flag_160540827On Monday, March 6, 2017, House Republicans released the long awaited proposed legislation to replace the Affordable Care Act (ACA).

The GOP bill, the “American Health Care Act” (AHCA), repeals or significantly changes major portions of the ACA involving the individual and employer mandates, subsidies, and Medicaid expansion, among others. The AHCA, which is already facing political headwinds and healthcare industry objections, has not yet been scored by the Congressional Budget Office (CBO), so the economic effect and the potential change to the number of people covered by health insurance have not been officially quantified. However, the AHCA’s overall philosophy and goals are clear, and it signals areas of concern for healthcare providers and Medicaid expansion States. In this article in our series on the effect of a “slow repeal” of the ACA, this week’s discussion focuses on the significant aspects of the proposed AHCA, potential concerns for healthcare providers, and likely next steps.

Individual Mandates Repealed

The AHCA would repeal the individual mandate to obtain health insurance and the employer mandate to provide health insurance. To stem the loss of healthy individuals from the risk pool, the AHCA includes a one-year, 30 percent late enrollment penalty, which acts as a surcharge, on monthly premiums for people who have a gap in insurance coverage for more than 63 consecutive days. The surcharge applies to all, regardless of health status. In contrast to the ACA, employers who choose to offer health insurance may provide some of the lower-cost plans prohibited under the ACA.

Insurance subsidies phased out and replaced by tax credits – age factored premium allowed – local cost not considered

Currently, the ACA provides subsidies on a sliding scale based on income to ease the cost of health insurance premiums and deductibles. The AHCA replaces that with tax credits based largely on age, ranging from $2,000 for people under 30 to $4,000 for people over 60, and capped at $14,000 per family. While providing higher subsidies for older Americans than younger ones, the AHCA also allows insurance companies to charge older Americans five times more than younger Americans for similar plans; states are given the flexibility to set their own ratio. Under the ACA, older Americans could not be charged more than three times that of younger Americans.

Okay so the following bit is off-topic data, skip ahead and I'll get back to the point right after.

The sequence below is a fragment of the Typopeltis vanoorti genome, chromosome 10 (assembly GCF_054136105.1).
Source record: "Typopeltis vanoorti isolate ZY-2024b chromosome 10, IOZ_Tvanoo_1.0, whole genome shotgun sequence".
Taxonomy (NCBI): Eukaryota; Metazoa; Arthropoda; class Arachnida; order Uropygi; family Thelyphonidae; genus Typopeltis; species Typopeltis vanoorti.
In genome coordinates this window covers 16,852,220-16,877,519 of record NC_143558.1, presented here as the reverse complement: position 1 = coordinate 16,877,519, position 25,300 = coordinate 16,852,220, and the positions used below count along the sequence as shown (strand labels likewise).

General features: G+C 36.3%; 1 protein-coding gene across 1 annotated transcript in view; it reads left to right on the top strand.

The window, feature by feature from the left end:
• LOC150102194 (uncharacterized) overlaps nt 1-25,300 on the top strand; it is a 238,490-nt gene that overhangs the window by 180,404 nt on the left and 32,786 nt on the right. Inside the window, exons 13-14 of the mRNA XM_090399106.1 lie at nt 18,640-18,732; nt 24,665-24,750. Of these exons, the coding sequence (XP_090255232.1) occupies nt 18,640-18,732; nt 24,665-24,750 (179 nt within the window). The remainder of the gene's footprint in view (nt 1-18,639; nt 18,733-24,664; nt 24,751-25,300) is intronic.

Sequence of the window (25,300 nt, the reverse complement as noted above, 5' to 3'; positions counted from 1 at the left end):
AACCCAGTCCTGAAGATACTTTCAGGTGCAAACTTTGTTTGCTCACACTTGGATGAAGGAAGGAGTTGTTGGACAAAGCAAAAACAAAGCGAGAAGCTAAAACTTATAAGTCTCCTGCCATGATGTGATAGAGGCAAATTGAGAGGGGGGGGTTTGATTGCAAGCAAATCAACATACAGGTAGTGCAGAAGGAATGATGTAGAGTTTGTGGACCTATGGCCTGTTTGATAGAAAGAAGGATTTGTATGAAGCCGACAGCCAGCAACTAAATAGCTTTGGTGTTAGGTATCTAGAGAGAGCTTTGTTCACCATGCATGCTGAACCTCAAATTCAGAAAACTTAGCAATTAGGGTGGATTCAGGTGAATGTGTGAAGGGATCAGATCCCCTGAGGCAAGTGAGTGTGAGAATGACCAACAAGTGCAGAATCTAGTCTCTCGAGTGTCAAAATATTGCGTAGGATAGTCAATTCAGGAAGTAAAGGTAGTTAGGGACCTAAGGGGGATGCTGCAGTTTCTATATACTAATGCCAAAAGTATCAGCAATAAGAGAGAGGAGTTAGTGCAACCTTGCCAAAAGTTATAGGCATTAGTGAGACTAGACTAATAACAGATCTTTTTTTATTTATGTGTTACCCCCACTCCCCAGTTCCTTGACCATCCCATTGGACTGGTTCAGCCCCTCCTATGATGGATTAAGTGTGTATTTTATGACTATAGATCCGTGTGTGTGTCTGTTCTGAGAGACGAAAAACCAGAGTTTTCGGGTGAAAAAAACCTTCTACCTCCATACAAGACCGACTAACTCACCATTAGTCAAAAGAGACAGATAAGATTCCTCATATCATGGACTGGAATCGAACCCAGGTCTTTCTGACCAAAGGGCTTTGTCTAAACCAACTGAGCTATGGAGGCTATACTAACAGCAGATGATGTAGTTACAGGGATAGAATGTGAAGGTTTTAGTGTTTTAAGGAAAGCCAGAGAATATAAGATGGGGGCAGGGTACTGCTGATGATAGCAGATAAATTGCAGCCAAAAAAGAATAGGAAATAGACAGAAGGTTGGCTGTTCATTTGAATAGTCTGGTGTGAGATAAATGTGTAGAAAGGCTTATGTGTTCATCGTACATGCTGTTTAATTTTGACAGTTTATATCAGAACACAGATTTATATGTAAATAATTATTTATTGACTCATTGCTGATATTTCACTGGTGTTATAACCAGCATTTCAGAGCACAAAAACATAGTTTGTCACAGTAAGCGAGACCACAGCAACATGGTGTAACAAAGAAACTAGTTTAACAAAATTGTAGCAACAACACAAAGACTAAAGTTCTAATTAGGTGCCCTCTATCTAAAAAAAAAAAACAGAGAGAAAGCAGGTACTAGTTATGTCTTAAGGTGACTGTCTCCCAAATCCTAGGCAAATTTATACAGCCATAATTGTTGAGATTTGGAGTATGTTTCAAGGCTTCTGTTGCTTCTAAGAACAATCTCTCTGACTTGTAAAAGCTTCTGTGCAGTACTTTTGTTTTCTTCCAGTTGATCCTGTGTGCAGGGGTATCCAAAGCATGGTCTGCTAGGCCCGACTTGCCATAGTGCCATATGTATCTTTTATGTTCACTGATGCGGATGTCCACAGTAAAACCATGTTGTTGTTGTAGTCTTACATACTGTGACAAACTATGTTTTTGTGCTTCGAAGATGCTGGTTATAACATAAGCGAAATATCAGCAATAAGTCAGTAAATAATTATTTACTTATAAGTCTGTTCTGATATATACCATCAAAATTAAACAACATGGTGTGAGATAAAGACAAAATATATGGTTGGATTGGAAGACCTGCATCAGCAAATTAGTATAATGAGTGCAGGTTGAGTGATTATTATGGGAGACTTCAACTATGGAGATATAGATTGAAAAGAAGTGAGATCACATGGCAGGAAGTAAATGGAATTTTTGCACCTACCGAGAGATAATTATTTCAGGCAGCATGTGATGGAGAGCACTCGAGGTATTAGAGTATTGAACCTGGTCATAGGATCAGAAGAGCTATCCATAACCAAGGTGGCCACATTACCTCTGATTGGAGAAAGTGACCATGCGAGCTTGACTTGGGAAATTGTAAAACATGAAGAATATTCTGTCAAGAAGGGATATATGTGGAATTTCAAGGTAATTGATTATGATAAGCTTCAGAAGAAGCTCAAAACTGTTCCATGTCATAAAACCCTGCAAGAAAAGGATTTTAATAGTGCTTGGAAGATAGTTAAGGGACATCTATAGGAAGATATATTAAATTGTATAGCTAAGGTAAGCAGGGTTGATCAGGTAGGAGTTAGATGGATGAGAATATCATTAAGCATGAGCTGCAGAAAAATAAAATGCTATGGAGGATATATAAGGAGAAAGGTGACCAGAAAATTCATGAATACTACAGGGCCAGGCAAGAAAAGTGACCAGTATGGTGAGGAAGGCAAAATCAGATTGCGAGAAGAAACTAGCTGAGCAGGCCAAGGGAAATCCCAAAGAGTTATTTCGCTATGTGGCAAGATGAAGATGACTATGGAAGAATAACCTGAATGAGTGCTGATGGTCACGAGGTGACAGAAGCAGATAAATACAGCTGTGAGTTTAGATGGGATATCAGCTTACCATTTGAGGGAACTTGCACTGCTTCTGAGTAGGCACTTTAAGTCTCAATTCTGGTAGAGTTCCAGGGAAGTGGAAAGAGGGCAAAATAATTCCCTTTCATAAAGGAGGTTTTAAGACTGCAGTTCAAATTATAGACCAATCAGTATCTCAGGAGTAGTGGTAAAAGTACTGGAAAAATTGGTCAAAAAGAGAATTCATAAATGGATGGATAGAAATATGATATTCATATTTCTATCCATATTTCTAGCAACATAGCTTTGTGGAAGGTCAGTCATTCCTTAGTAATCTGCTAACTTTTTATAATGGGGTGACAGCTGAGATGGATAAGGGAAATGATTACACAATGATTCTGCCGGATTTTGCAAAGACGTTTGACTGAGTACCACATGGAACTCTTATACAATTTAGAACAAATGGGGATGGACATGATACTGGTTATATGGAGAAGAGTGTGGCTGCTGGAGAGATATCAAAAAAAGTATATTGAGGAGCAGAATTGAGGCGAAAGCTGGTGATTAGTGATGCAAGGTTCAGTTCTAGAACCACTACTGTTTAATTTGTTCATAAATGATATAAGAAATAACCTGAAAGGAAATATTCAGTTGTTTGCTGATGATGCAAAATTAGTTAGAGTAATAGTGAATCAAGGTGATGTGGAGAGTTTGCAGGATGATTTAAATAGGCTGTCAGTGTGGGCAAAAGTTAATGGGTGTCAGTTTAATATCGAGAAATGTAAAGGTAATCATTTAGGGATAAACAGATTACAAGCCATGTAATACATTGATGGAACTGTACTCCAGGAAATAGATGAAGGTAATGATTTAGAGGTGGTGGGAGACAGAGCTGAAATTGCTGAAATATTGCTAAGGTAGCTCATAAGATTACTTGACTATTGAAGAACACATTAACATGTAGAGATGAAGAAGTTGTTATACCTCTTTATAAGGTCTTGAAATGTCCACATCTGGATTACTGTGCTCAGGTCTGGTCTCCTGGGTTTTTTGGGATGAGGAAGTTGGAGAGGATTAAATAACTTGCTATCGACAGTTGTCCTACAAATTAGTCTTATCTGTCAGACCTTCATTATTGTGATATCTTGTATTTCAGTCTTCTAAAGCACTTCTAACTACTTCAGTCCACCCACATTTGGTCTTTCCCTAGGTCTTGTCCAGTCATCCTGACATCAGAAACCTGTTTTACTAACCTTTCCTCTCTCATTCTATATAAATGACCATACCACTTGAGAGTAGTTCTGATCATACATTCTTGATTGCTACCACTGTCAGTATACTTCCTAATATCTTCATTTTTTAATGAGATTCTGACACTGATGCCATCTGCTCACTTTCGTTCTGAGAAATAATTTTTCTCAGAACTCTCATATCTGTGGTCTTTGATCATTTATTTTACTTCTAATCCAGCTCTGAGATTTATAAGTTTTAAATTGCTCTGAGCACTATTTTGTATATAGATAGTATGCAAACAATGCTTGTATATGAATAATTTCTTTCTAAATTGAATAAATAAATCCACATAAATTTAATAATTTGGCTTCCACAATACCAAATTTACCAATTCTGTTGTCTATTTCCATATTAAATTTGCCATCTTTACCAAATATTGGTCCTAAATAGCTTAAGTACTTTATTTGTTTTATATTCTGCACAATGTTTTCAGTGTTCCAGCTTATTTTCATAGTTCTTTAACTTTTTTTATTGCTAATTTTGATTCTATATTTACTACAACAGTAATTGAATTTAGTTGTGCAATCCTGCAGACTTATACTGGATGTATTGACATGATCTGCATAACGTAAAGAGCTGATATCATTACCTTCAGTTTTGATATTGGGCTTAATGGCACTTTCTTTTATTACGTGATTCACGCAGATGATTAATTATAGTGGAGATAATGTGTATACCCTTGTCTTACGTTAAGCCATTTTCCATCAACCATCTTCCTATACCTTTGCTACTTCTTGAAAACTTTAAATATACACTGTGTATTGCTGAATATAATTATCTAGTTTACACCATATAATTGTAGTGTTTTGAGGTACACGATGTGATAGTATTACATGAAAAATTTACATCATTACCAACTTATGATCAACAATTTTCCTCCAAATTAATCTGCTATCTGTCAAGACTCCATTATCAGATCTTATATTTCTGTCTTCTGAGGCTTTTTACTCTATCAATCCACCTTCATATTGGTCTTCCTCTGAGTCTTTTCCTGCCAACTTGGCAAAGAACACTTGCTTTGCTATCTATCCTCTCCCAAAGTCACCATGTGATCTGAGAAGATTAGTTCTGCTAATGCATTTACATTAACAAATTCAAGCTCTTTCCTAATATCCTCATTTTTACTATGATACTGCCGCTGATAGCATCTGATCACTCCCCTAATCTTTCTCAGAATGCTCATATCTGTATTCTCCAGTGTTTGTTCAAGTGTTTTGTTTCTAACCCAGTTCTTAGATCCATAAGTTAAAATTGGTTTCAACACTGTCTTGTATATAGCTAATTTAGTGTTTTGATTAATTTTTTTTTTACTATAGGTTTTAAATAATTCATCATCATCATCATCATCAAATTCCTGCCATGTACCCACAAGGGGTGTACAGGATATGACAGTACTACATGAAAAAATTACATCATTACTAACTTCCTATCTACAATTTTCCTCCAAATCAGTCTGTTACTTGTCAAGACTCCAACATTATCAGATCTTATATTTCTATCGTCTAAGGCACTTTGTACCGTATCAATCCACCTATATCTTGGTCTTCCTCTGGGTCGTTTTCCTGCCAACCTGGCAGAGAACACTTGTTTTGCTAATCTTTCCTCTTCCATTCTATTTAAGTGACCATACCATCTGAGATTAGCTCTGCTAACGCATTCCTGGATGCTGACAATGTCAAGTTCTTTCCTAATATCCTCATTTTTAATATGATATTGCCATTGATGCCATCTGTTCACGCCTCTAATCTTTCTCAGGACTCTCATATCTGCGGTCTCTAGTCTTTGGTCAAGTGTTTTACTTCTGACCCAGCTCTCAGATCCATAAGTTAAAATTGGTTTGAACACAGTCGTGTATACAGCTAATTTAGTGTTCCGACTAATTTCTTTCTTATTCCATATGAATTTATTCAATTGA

The current sliding scale is replaced by a phasing out of subsidies for individuals earning $75,000 or more or families earning $150,000 or more. Unlike the ACA, the AHCA does not consider local healthcare costs in setting the level of subsidy.

Expansion of HSAs and FSAs

The ACHA dramatically expands the use of Health Savings Accounts and Flexible Spending Accounts by increasing the annual tax free contribution limits ($6,550 for individuals, $13,100 for family coverage in 2017). Persons over age 55—and each spouse—can add another $1,000.

Taxes on high income earners eliminated

The AHCA eliminates taxes on investment income and wages that affect individuals making $200,000 or more and couples making $250,000 or more, specifically including the 0.9 percent payroll tax on higher-income workers, which have been used to fund the ACA.

Medicaid – State Expansion – after 2020 per capita funding – States to design benefits – new Fund

The AHCA ends Medicaid expansion in 2020. Until that time, Medicaid expansion is optional for states, and federal funding will continue as under the ACA. Starting in 2020, federal funding for Medicaid would be on a fixed per capita basis, with each state’s allotment determined by spending in a base year by different enrollee categories. In 2020, the AHCA also eliminates the requirement that state Medicaid plans provide the same essential health benefits required by plans on the exchanges. The AHCA requires that states with Medicaid expansion populations confirm expansion enrollees’ eligibility every six months.

The AHCA creates a new Medicaid fund, the Patient and State Stability Fund, which is intended to support state efforts to:

  • Provide coverage to high-risk individuals who do not have access to employer-based health insurance
  • Stabilize premiums in the state’s individual market
  • Promote access to preventive services
  • Help reduce out-of-pocket costs

Annual funding is approximately $15 billion in 2018 and 2019. In 2020 the fund is reduced to $10 billion and a state match is then phased in.